Born on February 12, 1809, in Hardin County, Kentucky, Abraham Lincoln was president of the United States during one of the most turbulent times in American history. Although roundly criticized during his own time, he is recognized as one of history’s greatest figures who preserved the Union during the Civil War and proved that democracy could be a lasting form of government. Lincoln entered national politics as a Whig congressman from Illinois, but he lost his seat after one term due to his unpopular position on the Mexican War and the extension of slavery into the territories. The 1858 Lincoln-Douglas debates for the Senate gave him a national reputation. In 1860, Lincoln became the first president elected from the new Republican Party. Abraham Lincoln was fatally shot by John Wilkes Booth at Ford’s Theater in Washington, D.C., on April 14, 1865.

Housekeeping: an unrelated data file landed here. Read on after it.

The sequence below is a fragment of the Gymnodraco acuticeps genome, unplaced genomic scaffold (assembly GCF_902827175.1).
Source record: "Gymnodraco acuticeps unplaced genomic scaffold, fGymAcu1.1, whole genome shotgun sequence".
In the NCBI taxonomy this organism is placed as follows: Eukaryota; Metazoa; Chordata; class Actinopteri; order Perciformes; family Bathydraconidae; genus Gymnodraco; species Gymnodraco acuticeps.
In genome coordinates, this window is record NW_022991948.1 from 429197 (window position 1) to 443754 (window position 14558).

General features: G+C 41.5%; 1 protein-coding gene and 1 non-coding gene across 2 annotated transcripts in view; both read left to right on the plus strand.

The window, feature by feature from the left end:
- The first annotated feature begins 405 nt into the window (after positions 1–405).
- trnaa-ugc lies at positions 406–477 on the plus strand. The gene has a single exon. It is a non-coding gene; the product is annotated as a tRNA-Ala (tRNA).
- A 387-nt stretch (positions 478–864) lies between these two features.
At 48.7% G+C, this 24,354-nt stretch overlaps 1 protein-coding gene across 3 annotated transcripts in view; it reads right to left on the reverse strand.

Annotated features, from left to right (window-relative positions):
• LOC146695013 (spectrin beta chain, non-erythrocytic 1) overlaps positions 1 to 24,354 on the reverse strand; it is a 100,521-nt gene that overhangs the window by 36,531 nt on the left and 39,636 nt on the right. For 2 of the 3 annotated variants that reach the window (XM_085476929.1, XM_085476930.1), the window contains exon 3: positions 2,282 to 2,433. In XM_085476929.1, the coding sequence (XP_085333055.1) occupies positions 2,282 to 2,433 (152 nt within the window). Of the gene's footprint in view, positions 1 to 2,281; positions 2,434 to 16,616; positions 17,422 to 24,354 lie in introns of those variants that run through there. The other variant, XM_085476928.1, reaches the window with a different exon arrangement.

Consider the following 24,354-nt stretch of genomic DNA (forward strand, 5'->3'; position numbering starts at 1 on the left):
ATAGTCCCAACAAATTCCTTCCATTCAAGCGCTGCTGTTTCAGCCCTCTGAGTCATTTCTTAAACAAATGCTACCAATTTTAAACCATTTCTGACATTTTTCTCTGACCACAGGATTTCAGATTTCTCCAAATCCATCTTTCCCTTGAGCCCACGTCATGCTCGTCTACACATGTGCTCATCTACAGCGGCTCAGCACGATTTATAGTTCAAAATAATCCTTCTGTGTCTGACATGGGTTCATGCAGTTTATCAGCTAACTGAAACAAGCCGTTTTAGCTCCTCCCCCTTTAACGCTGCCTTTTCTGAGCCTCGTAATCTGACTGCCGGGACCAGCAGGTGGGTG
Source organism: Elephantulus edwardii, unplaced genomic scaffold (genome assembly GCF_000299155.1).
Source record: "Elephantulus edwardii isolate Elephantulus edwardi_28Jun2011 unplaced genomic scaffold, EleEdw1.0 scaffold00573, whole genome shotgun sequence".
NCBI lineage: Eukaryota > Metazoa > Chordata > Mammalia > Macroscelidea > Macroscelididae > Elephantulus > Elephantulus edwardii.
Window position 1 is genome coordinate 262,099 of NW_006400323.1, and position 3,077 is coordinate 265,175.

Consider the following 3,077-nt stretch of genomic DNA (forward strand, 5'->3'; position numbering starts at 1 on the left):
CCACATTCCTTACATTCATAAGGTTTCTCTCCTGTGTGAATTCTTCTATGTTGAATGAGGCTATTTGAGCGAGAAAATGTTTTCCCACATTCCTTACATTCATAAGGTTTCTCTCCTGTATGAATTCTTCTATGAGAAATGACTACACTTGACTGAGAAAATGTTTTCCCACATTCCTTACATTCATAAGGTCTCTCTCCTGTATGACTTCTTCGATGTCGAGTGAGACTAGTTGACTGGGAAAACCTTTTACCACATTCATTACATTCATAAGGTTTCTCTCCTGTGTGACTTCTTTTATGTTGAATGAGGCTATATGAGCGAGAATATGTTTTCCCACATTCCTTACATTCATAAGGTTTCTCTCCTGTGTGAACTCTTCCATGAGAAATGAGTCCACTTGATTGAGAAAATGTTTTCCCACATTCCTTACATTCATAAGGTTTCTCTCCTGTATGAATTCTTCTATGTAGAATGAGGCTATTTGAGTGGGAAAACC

Image: LIbrary of Congress